With all the hype surrounding Carson Wentz in Philadelphia and around the NFL, you might think the Eagles QB has played in the league for as long as Aaron Rodgers or Ben Rothlisberger. Few players make an indelible impression on their city as quickly as the former North Dakota State star.
But the truth is Wentz is gearing up for just his fourth NFL season. What’s even more shocking is that he’s only previously played a single season from start to finish – his rookie campaign in 2016.
Let that sink in.
For a guy heralded as one of the NFL’s elite QBs, Wentz has appeared in all 16 regular season games and finished out the regular season on the active roster one time. One stinkin’, solitary complete season of football.
This is no criticism against Wentz’s skills as a field general. The Birds obviously have a supernatural talent helming the offence. After all, Wentz made a huge splash in 2016. The first round, second overall draft pick wasted no time giving the Eagles a brilliant return on their investment. Wentz started all 16 games and set a NFL record for most pass completions for a rookie, with 379. He was named the Pepsi NFL Rookie of the Week for Weeks 1, 3, and 5. Dallas QB, Dak Prescott may have won the NFL’s Offensive Rookie of the Year in 2016, but fans in Philadelphia couldn’t have been happier with their new franchise QB. He had done everything asked of him and more.
Still, the Eagles struggled to find a winning rhythm in Wentz’s first year. The team closed out the regular season with a 7-9 record and failed to make the playoffs under then first-year head coach Doug Pederson.
Number 11 put up even more impressive numbers in 2017, leading Philadelphia to a brilliant 11-2 start on the year, before sustaining a season-ending knee injury during a Week 14 game against the Los Angeles Rams. In his place, Nick Foles entered as QB, famously steering the Eagles through the postseason before finishing with a 41-33 victory over New England in Super Bowl LII.
Wentz’s prolonged recovery from ACL surgery kept him from starting Philadelphia’s first two contests in 2018. He returned in Week 3 against Indianapolis, posting 255 yards with one touchdown and one interception as the Eagles defeated the Colts 20-16. Wentz went ten more games for the defending Super Bowl champs in 2018, before Pederson and the Eagles medical staff decided to shut him down for the season at Week 15 due to a back stress fracture. Wentz had been on the injury report with a sore back during Weeks 7 and 8, but played against Carolina and Jacksonville those weeks. The stress fracture diagnosis didn’t arrive until December 9. The Eagles went 5-6 in Wentz’s starts, a ho-hum campaign that failed to meet high expectations in the City of Brotherly Love.
Foles was once again on the hook to round out the season, which he did in fine fashion by leading the Birds through three wins in Weeks 15-17, and a Wild Card playoff victory over Chicago. Philadelphia eventually sputtered, losing to New Orleans in the NFC Divisional Round on January 13.
Wentz has never appeared in an NFL playoff game. He’s an unproven commodity in truly clutch situations when the entire season is on the line.
Elite level production is there when he’s healthy, but the steely resolve shown by QBs who pick up their teams when it’s needed most remains a question mark until tested in battle. Foles demonstrated he could answer the postseason call. He’s forever the unassuming guy that delivered the first championship in franchise history, the iconic shot caller of the Philly Special.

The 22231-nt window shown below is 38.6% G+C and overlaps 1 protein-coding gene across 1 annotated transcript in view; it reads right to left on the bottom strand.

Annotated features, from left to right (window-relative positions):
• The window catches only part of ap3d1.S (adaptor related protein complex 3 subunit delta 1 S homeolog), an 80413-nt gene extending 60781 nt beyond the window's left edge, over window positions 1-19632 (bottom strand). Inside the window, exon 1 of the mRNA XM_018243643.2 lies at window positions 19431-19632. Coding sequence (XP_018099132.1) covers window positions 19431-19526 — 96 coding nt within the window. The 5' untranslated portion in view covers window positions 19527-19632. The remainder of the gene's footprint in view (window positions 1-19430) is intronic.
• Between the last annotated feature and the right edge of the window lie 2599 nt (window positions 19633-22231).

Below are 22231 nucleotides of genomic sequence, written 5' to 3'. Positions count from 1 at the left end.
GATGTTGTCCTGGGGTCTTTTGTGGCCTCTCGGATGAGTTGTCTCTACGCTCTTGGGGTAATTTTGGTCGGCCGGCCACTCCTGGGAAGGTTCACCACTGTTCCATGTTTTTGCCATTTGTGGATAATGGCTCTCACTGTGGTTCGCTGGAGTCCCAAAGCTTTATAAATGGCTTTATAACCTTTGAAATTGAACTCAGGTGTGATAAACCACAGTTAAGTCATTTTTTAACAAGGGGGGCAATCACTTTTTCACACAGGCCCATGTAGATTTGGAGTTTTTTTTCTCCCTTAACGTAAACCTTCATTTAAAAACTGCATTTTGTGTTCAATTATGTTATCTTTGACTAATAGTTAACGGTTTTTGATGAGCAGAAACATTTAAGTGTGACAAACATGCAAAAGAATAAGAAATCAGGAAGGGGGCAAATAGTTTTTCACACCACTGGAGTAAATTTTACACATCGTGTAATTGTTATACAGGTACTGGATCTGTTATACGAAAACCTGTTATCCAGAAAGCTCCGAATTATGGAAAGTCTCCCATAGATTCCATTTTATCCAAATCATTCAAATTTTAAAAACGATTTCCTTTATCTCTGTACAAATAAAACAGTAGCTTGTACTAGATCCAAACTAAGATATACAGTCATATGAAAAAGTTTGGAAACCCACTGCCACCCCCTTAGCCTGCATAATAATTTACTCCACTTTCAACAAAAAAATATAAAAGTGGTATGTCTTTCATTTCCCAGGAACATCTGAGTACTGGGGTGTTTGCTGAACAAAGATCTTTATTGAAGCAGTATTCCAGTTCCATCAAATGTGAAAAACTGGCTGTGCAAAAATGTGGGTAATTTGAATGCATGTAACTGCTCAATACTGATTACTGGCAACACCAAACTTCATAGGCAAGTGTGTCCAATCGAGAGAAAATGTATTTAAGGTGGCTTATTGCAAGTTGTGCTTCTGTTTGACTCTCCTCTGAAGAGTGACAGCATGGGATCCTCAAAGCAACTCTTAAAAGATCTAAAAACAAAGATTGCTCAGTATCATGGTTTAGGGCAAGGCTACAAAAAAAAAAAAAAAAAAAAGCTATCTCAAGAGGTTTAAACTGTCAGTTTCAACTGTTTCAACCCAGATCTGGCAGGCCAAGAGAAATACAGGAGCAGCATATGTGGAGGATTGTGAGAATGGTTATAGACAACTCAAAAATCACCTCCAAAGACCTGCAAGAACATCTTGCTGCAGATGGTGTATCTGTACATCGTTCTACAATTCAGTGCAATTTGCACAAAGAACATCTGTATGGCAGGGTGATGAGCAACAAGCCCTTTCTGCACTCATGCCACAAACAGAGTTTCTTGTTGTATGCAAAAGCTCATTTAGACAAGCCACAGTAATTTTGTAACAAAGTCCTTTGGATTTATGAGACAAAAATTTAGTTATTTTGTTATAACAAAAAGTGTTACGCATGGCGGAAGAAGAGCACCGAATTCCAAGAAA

Wentz’s draft-era contemporaries – Jared Goff, Dak Prescott, and Patrick Mahomes – all have playoff time under their belts. The question on everyone’s mind entering the 2019 season is simple: can Wentz go the distance while propelling the Eagles to the playoffs? Is he a big game player?
There’s no sound argument stating he can’t or won’t. The 26-year-old just needs to stay healthy.
The Eagles, who have a relatively recent history of bailing on QBs who fail to deliver quickly (Kevin Kolb, Sam Bradford, Foles 1.0) are steadfast behind their franchise guy. In June, Philadelphia and Wentz inked a four-year, $128 million contract extension, keeping the QB in a Birds uniform through the 2024 season. The Foles safety net left town for Jacksonville, where he landed a deserved starting job in March.
By all accounts, Wentz is now healthy as the Eagles gear up to enter training camp on August 4. He’s made adjustments to his diet and training regimen. He’s also a year NFL-wiser, which is significant for a young QB. However, the pressure is on even before the first practice snap of the preseason, thanks to an insatiable army of NFL analysts and talking heads.
Wentz is already a top odds contender for 2019-20 MVP. ESPN pegs the over/under on his passing yardage at 3,520 yards. Eagles beat reporter Tim McManus believes that’s a low mark. He could easily be right. Wentz was on pace to throw for more than 4,000 yards in each of his injury-shortened seasons. He posted 3,782 passing yards as a rookie, twelve QBs surpassed 4,000 yards in 2018.
Fortunately for Wentz, Philadelphia is going long on talented receivers. A trio of the QB’s favorite targets is back in WRs: Alshon Jeffrey and Nelson Agholor and TE Zach Ertz. Former Eagle and three-time Pro Bowler WR DeSean Jackson returns to the Birds for a much-anticipated homecoming. Rookie wideout JJ Arcega-Whiteside joins the corps fresh from an outstanding college career at Stanford.
Wentz has the pedigree, the past numbers, and the supporting cast to put on a heck of a show in 2019. With his knee and back injuries well behind him, the face of the franchise pulls in with no lingering limitations. Broad Street in Philadelphia could see its second Super Bowl parade in three years, if Wentz stays healthy and proves he can navigate through the playoffs.
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